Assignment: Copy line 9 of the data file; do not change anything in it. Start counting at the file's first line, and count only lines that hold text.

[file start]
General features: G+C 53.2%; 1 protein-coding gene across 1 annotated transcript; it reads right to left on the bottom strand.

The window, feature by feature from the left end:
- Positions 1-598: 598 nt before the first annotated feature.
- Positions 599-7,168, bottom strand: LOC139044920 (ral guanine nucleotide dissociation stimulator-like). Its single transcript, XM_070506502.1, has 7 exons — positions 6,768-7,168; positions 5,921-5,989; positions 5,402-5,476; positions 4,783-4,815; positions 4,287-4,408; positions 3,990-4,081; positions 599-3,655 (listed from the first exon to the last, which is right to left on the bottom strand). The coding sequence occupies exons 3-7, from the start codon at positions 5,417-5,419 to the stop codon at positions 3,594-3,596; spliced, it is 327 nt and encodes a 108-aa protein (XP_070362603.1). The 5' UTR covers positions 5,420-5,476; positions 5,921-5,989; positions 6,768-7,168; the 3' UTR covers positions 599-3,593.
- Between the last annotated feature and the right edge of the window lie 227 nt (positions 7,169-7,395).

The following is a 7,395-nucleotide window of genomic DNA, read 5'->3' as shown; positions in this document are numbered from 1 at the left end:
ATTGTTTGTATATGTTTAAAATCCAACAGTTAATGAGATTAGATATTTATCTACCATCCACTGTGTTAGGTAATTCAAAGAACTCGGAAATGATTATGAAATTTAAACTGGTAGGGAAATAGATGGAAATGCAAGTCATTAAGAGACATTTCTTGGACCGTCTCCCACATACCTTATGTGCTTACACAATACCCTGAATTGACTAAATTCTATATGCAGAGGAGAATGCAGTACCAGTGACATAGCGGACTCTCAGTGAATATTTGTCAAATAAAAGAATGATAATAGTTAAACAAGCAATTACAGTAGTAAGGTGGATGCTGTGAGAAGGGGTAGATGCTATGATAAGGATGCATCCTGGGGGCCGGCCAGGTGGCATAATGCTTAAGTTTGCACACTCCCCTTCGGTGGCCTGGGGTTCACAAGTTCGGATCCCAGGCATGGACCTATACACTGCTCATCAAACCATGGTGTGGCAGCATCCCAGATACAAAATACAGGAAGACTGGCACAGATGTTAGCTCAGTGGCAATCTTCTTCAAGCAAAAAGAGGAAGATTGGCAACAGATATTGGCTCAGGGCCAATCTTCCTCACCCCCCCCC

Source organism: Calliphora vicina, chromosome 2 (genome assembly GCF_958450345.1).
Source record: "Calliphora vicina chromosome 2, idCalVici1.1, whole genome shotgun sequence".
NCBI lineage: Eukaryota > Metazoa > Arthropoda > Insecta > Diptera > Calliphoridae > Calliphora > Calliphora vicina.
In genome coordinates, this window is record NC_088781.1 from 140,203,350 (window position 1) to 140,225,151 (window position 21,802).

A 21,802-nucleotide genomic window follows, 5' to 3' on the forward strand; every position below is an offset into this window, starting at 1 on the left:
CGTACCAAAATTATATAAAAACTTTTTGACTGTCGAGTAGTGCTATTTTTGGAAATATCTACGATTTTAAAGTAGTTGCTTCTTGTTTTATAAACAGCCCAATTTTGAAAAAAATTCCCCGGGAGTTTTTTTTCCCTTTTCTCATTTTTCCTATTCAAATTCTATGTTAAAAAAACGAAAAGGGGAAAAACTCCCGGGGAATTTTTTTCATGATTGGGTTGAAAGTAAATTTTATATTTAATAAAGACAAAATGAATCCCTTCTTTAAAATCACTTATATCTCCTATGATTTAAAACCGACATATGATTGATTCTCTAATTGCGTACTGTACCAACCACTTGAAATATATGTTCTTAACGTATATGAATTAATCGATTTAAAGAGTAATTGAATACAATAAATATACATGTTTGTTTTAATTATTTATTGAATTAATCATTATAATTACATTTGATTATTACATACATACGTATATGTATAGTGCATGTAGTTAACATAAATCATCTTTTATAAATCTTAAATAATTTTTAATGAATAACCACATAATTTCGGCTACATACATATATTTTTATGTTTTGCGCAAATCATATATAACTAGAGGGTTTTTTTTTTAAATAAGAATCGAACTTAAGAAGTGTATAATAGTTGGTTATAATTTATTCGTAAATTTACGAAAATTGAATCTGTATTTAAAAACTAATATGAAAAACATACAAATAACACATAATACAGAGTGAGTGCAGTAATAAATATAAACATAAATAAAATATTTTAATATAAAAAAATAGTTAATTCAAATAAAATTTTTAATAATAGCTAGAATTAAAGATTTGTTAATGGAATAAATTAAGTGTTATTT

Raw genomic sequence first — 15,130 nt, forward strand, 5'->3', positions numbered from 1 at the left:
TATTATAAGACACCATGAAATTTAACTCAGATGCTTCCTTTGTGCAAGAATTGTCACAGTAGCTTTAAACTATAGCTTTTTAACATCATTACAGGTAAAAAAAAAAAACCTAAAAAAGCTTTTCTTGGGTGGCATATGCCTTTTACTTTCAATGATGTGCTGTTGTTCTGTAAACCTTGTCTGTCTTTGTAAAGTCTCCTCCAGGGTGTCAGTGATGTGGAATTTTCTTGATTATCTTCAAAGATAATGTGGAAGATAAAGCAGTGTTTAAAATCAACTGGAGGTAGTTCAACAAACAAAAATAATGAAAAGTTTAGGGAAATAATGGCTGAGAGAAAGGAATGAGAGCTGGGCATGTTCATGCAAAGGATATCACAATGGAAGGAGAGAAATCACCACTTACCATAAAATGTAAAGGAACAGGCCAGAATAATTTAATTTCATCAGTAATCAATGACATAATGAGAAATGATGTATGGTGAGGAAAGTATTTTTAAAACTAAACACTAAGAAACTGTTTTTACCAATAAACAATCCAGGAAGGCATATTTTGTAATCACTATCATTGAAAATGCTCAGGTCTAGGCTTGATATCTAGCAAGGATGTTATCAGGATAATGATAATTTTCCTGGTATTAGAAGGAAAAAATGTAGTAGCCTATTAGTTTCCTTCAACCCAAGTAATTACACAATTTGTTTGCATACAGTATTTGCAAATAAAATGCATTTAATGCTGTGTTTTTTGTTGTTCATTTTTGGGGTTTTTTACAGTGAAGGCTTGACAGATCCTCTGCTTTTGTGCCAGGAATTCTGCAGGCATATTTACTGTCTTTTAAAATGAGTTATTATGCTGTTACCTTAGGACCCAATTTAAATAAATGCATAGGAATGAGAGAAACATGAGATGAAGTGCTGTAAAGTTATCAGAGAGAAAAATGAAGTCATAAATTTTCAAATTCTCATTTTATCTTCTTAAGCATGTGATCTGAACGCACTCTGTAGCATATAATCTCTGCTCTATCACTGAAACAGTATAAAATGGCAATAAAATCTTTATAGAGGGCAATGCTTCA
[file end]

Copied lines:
Source record: "Calliphora vicina chromosome 2, idCalVici1.1, whole genome shotgun sequence".